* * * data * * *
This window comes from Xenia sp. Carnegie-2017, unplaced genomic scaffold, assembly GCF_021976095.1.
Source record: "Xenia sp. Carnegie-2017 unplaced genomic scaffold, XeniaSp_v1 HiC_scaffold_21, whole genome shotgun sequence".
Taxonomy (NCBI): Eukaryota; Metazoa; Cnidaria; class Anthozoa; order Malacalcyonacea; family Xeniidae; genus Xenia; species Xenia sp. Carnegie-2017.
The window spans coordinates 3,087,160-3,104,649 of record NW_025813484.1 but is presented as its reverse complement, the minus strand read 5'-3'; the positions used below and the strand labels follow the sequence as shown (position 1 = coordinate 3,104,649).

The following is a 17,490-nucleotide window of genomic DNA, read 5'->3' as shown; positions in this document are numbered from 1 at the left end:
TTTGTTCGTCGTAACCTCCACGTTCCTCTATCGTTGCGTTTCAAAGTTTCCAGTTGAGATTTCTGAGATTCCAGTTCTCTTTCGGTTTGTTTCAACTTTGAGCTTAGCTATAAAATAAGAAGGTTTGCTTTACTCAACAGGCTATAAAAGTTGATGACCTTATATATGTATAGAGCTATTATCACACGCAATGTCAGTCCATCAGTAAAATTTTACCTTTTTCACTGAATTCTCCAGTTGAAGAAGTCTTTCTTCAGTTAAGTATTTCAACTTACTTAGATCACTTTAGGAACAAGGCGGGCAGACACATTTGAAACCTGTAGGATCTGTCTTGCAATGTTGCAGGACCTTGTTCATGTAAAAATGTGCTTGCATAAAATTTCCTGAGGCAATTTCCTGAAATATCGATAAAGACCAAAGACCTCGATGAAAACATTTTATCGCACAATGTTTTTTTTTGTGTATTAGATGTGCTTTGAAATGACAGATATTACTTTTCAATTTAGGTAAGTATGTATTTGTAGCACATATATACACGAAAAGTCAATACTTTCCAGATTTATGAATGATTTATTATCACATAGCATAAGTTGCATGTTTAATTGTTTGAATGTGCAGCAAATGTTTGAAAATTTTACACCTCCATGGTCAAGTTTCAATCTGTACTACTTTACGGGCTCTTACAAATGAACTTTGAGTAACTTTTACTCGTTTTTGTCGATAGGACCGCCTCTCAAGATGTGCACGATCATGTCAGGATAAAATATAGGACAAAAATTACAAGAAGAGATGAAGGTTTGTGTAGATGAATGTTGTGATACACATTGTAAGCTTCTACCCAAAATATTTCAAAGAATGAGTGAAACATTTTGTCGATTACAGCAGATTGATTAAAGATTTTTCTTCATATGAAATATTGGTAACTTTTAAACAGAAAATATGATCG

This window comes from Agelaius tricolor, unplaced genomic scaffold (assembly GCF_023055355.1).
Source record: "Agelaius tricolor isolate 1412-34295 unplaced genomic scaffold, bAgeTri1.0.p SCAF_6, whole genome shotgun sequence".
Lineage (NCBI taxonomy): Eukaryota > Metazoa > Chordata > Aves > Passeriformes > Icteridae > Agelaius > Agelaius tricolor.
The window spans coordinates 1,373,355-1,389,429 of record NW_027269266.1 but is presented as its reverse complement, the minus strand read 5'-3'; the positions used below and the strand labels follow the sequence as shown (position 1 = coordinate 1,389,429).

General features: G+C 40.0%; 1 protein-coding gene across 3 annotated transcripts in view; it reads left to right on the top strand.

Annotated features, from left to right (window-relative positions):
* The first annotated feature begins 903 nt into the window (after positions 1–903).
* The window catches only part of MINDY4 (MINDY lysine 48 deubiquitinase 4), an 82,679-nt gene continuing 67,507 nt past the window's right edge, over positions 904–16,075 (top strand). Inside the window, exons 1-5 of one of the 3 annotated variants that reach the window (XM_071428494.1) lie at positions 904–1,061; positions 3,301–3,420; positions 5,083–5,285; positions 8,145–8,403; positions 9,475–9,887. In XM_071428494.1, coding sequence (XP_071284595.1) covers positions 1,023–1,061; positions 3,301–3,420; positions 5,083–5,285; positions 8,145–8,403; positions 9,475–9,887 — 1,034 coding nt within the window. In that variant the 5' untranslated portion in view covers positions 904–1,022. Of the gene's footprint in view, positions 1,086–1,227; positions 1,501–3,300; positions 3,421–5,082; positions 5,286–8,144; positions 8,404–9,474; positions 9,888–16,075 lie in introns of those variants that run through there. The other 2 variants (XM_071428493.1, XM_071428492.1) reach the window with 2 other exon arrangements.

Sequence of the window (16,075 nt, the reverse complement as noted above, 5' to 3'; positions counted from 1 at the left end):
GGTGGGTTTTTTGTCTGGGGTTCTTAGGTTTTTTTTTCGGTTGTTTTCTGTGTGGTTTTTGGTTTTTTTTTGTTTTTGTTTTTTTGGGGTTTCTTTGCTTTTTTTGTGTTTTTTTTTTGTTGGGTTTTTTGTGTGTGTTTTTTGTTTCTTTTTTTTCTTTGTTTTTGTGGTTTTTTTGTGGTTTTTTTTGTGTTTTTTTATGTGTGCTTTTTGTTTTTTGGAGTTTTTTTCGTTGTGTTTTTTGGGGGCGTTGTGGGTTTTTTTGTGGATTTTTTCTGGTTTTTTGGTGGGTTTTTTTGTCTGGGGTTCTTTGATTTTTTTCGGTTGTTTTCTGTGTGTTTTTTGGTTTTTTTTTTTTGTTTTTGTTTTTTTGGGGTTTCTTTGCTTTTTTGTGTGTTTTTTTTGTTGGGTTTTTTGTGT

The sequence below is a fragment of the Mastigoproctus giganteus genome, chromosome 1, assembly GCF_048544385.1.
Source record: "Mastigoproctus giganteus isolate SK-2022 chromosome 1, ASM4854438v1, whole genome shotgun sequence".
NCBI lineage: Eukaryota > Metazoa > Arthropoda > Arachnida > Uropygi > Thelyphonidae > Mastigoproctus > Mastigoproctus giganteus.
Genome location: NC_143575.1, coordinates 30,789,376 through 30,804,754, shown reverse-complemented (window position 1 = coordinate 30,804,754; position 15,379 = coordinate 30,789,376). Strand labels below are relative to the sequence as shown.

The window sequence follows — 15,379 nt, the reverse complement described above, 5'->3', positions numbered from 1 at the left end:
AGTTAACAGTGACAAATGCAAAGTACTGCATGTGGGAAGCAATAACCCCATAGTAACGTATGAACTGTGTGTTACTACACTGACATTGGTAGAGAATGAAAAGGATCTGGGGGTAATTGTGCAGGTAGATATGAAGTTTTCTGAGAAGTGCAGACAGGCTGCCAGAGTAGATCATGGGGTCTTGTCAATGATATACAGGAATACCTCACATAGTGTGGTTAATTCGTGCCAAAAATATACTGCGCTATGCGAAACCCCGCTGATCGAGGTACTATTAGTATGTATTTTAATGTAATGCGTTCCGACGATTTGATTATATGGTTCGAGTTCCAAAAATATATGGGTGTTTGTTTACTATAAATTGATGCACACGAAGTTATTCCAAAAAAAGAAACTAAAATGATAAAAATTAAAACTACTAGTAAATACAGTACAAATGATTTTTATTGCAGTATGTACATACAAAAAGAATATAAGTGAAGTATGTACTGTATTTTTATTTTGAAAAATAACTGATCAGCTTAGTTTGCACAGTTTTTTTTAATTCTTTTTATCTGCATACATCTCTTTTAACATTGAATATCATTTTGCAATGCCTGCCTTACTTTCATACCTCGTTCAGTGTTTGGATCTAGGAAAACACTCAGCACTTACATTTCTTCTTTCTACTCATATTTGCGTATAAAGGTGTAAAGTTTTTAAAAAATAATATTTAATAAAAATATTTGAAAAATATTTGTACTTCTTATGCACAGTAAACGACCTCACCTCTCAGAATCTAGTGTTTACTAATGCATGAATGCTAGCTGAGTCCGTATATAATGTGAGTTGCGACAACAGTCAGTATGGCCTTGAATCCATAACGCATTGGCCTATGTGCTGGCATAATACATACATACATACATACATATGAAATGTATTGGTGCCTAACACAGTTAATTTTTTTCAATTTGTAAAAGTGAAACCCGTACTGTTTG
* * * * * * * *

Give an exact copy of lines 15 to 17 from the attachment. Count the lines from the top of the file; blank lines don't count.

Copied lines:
Sequence of the window (16,075 nt, the reverse complement as noted above, 5' to 3'; positions counted from 1 at the left end):
GGTGGGTTTTTTGTCTGGGGTTCTTAGGTTTTTTTTTCGGTTGTTTTCTGTGTGGTTTTTGGTTTTTTTTTGTTTTTGTTTTTTTGGGGTTTCTTTGCTTTTTTTGTGTTTTTTTTTTGTTGGGTTTTTTGTGTGTGTTTTTTGTTTCTTTTTTTTCTTTGTTTTTGTGGTTTTTTTGTGGTTTTTTTTGTGTTTTTTTATGTGTGCTTTTTGTTTTTTGGAGTTTTTTTCGTTGTGTTTTTTGGGGGCGTTGTGGGTTTTTTTGTGGATTTTTTCTGGTTTTTTGGTGGGTTTTTTTGTCTGGGGTTCTTTGATTTTTTTCGGTTGTTTTCTGTGTGTTTTTTGGTTTTTTTTTTTTGTTTTTGTTTTTTTGGGGTTTCTTTGCTTTTTTGTGTGTTTTTTTTGTTGGGTTTTTTGTGT

The sequence below is a fragment of the Mastigoproctus giganteus genome, chromosome 1, assembly GCF_048544385.1.